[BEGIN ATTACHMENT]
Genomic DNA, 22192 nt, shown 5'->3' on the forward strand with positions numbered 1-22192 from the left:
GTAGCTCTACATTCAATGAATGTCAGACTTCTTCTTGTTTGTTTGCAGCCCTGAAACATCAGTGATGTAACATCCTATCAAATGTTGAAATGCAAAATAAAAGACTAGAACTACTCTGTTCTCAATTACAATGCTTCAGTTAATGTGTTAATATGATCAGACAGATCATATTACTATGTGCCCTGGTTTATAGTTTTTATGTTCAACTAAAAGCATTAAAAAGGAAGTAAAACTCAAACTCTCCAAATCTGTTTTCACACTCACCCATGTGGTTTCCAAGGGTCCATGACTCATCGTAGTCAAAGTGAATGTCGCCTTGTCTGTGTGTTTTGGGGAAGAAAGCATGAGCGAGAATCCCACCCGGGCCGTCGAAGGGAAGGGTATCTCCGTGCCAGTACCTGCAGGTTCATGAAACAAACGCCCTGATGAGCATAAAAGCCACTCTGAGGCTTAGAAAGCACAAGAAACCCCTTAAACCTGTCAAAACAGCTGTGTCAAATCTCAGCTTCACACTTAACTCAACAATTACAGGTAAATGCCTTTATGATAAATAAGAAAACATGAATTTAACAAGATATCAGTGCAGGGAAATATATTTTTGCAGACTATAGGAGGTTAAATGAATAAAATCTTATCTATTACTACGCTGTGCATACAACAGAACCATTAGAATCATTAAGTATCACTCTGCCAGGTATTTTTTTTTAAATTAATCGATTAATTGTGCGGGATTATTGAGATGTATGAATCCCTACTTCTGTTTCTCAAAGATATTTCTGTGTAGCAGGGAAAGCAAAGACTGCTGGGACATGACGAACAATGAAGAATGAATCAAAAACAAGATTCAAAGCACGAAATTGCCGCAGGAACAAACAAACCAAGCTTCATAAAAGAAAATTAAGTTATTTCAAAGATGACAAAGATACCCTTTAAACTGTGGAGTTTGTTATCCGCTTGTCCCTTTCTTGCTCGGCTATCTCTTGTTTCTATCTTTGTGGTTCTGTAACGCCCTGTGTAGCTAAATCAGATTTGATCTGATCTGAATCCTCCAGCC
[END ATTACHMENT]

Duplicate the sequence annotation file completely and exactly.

Genomic DNA, 22192 nt, shown 5'->3' on the forward strand with positions numbered 1-22192 from the left:
GTAGCTCTACATTCAATGAATGTCAGACTTCTTCTTGTTTGTTTGCAGCCCTGAAACATCAGTGATGTAACATCCTATCAAATGTTGAAATGCAAAATAAAAGACTAGAACTACTCTGTTCTCAATTACAATGCTTCAGTTAATGTGTTAATATGATCAGACAGATCATATTACTATGTGCCCTGGTTTATAGTTTTTATGTTCAACTAAAAGCATTAAAAAGGAAGTAAAACTCAAACTCTCCAAATCTGTTTTCACACTCACCCATGTGGTTTCCAAGGGTCCATGACTCATCGTAGTCAAAGTGAATGTCGCCTTGTCTGTGTGTTTTGGGGAAGAAAGCATGAGCGAGAATCCCACCCGGGCCGTCGAAGGGAAGGGTATCTCCGTGCCAGTACCTGCAGGTTCATGAAACAAACGCCCTGATGAGCATAAAAGCCACTCTGAGGCTTAGAAAGCACAAGAAACCCCTTAAACCTGTCAAAACAGCTGTGTCAAATCTCAGCTTCACACTTAACTCAACAATTACAGGTAAATGCCTTTATGATAAATAAGAAAACATGAATTTAACAAGATATCAGTGCAGGGAAATATATTTTTGCAGACTATAGGAGGTTAAATGAATAAAATCTTATCTATTACTACGCTGTGCATACAACAGAACCATTAGAATCATTAAGTATCACTCTGCCAGGTATTTTTTTTTAAATTAATCGATTAATTGTGCGGGATTATTGAGATGTATGAATCCCTACTTCTGTTTCTCAAAGATATTTCTGTGTAGCAGGGAAAGCAAAGACTGCTGGGACATGACGAACAATGAAGAATGAATCAAAAACAAGATTCAAAGCACGAAATTGCCGCAGGAACAAACAAACCAAGCTTCATAAAAGAAAATTAAGTTATTTCAAAGATGACAAAGATACCCTTTAAACTGTGGAGTTTGTTATCCGCTTGTCCCTTTCTTGCTCGGCTATCTCTTGTTTCTATCTTTGTGGTTCTGTAACGCCCTGTGTAGCTAAATCAGATTTGATCTGATCTGAATCCTCCAGCC